Sephora Under Fire for Selling Lotion Brand that Attracts Spiders

By: Georgia McKoy | Published: Feb 05, 2024

A customer’s review on Sephora’s website sparked a unique controversy regarding Sol de Janeiro’s new Delícia Drench Body Butter. The customer reported an unusual occurrence of attracting wolf spiders after using the product.

The review read, “If you’re scared of wolf spiders — watch out for these lotions, lol. I wanted to love them sooo bad, but one of the ingredients is like kryptonite to wolf spiders!” This startling claim quickly caught the attention of the public and raised questions about the product’s ingredients and their effects.

Customer's Disturbing Experience with Spider Attraction

Newsweek reports that the situation escalated when the reviewer described a disturbing experience, claiming, “When I put it on, instantly one will come out. Normally I’ll see one every, like, 3 years, used this and it was every day.” 

A close-up image of an orange-brown spider centered on its intricate web

Source: Mark Vegera/Pexels

This statement implied a direct correlation between the use of the body butter and the increased presence of spiders, a claim that was both alarming and perplexing to readers.

Reddit Users Speculate on Chemical Attraction

The discussion soon moved to Reddit, where users speculated about potential chemical attractants in skincare products. 

A close-up image of Sol de Janeiro's Delicia Drench Body Butter container. The product is presented with a grey and white label that reads "Delicia Drench Body"

Source: soldejaneiro/Instagram

Fox Business details that a user, @marchingkoala, suggested that farnesyl acetate and hexadecyl acetate might be responsible for attracting spiders. The user’s post hinted at a scientific basis for the attraction, saying, “Two choice behavioral essays verified that the blend of farnesyl acetate and hexadecyl acetate attracted males.”

Sol de Janeiro's Official Response to Spider Claims

The Huffington Post reports that in response to the viral claims, Sol de Janeiro issued a statement on Instagram stories, dismissing the rumors. 

An excerpt from a Sol de Janeiro statement with a white and orange background. The text reads, "All of our products, including our new Delicia Drench Body Butter and upcoming Cheirosa 59 Perfume Mist are free from farnesyl acetate, diisobutyl phthalate, and hexadecyl acetate. So while they may attract a lot of attention from people, they won’t from arachnids (even though we love all creatures at Sol de Janeiro)."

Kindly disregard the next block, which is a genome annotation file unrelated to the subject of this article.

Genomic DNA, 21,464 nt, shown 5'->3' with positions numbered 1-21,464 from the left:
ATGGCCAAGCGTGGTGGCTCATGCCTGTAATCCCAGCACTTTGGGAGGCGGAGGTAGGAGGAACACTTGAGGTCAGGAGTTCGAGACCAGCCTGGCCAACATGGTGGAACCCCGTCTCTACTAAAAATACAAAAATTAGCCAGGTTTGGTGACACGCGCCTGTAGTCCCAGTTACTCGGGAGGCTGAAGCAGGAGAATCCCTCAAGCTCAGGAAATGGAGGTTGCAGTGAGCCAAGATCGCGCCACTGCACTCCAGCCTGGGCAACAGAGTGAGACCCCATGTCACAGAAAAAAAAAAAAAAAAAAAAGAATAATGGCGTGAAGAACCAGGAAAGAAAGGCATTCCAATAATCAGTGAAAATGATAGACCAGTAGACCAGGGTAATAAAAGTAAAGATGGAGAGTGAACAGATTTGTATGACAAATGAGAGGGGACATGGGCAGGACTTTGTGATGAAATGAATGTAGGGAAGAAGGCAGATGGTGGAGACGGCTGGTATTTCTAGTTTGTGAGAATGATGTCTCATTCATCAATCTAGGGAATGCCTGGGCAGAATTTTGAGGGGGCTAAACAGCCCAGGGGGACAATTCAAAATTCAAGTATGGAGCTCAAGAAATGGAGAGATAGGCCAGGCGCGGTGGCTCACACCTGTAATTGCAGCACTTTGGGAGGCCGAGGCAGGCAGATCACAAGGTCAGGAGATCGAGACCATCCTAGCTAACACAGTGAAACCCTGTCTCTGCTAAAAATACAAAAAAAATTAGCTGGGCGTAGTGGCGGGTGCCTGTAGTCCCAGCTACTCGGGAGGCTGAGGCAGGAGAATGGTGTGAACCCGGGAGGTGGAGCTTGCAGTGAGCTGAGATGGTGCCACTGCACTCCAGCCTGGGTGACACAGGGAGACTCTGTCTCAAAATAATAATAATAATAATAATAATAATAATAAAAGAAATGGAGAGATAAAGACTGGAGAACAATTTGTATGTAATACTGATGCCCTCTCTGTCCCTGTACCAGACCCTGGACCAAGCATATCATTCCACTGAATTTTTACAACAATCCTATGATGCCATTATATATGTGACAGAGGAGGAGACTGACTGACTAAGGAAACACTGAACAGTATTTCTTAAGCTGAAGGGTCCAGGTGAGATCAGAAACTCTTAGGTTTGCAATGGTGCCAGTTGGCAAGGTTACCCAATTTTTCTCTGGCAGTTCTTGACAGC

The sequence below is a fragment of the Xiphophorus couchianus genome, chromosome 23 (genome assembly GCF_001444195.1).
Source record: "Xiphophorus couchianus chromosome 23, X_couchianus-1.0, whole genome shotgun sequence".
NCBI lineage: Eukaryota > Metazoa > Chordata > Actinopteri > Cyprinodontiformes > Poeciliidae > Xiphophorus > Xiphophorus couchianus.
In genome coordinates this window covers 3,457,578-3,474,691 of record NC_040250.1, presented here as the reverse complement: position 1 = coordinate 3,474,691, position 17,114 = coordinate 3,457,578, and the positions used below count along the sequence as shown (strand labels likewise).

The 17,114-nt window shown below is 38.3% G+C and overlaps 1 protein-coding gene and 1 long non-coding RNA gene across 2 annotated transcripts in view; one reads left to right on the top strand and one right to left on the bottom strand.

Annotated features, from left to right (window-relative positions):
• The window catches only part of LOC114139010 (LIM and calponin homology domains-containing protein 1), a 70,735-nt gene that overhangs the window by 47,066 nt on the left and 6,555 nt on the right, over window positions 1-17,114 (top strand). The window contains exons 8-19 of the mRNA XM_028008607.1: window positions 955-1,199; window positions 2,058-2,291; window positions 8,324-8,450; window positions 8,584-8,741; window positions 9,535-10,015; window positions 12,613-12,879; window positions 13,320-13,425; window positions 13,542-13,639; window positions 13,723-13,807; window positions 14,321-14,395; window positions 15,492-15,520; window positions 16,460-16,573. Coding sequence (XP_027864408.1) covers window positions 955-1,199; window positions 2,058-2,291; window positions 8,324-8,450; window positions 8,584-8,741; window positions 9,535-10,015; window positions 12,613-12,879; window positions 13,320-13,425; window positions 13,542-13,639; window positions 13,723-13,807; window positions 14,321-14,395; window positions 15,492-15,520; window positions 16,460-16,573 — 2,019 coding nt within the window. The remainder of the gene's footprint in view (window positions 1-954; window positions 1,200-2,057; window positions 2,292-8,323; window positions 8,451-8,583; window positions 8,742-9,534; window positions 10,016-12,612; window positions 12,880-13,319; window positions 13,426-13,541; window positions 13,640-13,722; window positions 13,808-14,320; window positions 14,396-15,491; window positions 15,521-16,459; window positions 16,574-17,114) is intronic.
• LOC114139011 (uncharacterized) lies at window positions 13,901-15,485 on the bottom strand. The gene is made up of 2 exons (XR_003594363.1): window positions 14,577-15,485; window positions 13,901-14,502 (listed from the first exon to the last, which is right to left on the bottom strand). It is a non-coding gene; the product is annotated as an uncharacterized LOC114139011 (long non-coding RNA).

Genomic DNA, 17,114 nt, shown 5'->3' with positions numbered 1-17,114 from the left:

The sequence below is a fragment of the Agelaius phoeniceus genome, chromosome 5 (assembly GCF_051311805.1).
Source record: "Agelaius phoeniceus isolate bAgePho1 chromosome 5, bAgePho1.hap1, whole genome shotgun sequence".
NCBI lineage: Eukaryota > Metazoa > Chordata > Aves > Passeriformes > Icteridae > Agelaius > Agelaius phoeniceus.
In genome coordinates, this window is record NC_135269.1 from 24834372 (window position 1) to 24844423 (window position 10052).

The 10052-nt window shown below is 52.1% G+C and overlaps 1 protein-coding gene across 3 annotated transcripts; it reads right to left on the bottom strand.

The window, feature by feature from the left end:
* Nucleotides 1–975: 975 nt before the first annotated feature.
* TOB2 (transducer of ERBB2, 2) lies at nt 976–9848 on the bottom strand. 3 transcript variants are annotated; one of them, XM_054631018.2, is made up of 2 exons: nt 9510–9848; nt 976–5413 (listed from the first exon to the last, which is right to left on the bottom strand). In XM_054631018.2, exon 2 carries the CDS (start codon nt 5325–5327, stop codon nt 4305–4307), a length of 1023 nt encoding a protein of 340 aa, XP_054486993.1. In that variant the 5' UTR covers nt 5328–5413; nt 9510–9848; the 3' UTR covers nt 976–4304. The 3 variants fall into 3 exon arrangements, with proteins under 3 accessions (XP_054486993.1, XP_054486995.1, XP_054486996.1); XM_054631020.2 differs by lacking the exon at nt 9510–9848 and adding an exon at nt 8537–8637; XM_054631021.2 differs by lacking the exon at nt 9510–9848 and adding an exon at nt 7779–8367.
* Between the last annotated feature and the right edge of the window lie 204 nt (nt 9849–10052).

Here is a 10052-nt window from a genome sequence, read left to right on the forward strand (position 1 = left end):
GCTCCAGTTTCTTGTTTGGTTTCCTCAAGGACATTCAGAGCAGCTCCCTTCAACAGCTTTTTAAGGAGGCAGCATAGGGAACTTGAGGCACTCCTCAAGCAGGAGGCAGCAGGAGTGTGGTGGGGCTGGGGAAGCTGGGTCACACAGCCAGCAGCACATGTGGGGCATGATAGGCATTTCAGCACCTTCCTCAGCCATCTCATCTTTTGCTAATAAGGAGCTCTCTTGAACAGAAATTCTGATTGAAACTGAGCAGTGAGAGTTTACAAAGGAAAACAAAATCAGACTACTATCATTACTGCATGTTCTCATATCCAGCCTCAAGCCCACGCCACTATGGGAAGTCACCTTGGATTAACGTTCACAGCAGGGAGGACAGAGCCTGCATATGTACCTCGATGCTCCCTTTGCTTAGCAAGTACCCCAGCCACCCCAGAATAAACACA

Source: soldejaneiro/Instagram

They clarified, “All of our products, including the new Delicia Drench Body Butter and upcoming Cheirosa 59 perfume mist, are free from fornesyl acetate, diisobutyl phthalate and hexadecyl acetate.” 

Social Media's Role in Amplifying the Spider Rumor

The rumor gained further traction on social media platforms like TikTok and X, formerly Twitter, where users spread the story, creating a viral phenomenon, as per information from Fox Business.

A screenshot of a social media post with a woman wearing glasses in the background. In the foreground, there's a text bubble replying to a comment from Sol de Janeiro which reads, "hey babe! Of course this rumor is untrue! None of our products, including Delicia Drench + 59 Mist contain these alleged arachnid attracting ingredients. 💛"

Source: Jackie.lib/TikTok

Sol de Janeiro also addressed the issue on TikTok, commenting on one video, “Of course this rumor is untrue! None of our products, including Delicia Drench + 59 Mist, contain these alleged arachnid attracting ingredients.”

Mixed Reactions from the Public on Spider Attraction Claims